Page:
Edible gardens are being established in eight Aboriginal communities in Alice Springs, brining a source of fresh, affordable fruit and vegetables alongside a nutrition education program.

Food security is a fundamental human right and an essential component for self-determination as it relates to health. Food insecurity for Aboriginal people is often described in terms of remote communities, where people buy food from a single community store and prices are often hiked up beyond affordability. What many people don’t realise is food security is also an issue for Aboriginal people living in urban and regional area, including in Alice Springs.

Building on the success of the Amern Mwerr Good Food Gardens approach that was developed in the Utopia Homelands, the Amern Mwerr program is expanding to build food gardens (and associated landscaping) in eight Aboriginal communities in Alice Springs, in partnership with Tangentyere Council, NT Health and PHNNT. The program will also provide support to gardens located at Red Cross, Alice Springs Women’s Shelter and other locations.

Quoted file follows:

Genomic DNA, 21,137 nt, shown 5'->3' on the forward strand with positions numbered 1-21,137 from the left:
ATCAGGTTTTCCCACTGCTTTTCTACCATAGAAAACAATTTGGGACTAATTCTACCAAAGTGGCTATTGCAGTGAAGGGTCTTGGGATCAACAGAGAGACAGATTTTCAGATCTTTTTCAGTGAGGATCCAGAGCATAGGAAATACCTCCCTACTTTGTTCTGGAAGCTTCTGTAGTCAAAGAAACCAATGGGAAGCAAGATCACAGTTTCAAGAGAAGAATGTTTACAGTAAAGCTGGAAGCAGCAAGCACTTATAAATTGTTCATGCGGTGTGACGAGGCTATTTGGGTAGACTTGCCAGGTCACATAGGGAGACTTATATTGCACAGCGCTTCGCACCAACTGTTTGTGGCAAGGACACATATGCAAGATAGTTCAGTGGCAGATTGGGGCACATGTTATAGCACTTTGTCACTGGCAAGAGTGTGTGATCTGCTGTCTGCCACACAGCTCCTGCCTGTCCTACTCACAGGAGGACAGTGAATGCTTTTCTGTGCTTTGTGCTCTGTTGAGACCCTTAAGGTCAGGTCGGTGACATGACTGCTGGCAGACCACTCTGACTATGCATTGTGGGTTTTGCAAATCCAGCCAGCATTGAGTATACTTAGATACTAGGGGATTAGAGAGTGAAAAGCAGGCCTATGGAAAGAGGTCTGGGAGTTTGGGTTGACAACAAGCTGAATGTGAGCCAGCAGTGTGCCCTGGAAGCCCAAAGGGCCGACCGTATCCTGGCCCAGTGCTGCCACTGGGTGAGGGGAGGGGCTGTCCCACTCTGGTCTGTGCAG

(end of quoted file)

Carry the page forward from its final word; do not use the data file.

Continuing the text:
These gardens will become a site for producing home grown food, for socializing and for learning about heathy eating and hygiene practices. Crucial to the project’s success is Arid Edge’s approach of providing long term fortnightly/monthly support to gardens and gardeners, organising working bees, training gardeners, providing maintenance support and most importantly cooking up produce together in the gardens.

“The Ilperle Tyathe / Warlpiri Center community garden began to take off at the start of summer with all the young people coming in to water the plants and each other to cool down. The Centre was closed around Christmas and new year and we opened back up to see a little watermelon factory after all the rain and lightning. The plants had around a dozen watermelons at different stages of growth and everyone was pretty excited about this.  We have spent the last month harvesting a watermelon at the start of every week and a couple of rockmelons now and then. There are also a few pumpkins growing that we are working out ways to cook up. It’s been really special growing, harvesting and eating the produce together with everyone at the community Centre,” says Spandana, from Tangentyere Council.



Tangentyere Council, NT Health and PHNNT

Project scope

Amern Mwerr Good Food, landscaping


multiple locations, Alice Springs

Larapinta Valley Community Centre Gardens


Fruits harvested from the ” little watermelon factory” at the Ilperle Tyathe / Warlpiri Center community garden